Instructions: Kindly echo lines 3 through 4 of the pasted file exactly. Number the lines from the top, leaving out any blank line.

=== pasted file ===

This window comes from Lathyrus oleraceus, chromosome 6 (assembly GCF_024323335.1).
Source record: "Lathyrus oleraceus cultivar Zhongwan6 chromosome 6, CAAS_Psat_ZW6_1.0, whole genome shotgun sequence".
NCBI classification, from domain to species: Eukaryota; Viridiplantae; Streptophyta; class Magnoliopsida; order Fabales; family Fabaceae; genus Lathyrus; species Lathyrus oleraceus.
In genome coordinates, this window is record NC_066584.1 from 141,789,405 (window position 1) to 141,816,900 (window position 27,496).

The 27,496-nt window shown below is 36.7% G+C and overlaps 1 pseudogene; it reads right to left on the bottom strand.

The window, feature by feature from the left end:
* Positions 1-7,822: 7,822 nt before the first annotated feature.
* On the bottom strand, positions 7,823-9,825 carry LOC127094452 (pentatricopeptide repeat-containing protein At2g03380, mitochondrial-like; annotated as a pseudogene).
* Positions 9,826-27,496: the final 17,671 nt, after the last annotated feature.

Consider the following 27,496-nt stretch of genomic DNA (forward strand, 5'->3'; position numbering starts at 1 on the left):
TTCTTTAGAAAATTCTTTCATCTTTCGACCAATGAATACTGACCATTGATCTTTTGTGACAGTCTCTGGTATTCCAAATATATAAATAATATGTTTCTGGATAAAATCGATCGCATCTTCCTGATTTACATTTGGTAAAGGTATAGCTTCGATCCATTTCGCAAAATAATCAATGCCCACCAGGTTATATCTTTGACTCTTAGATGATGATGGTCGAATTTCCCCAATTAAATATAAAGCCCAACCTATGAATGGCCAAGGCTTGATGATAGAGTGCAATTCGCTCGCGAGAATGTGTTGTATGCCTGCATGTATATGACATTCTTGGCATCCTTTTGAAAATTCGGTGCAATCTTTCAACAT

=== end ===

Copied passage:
NCBI classification, from domain to species: Eukaryota; Viridiplantae; Streptophyta; class Magnoliopsida; order Fabales; family Fabaceae; genus Lathyrus; species Lathyrus oleraceus.
In genome coordinates, this window is record NC_066584.1 from 141,789,405 (window position 1) to 141,816,900 (window position 27,496).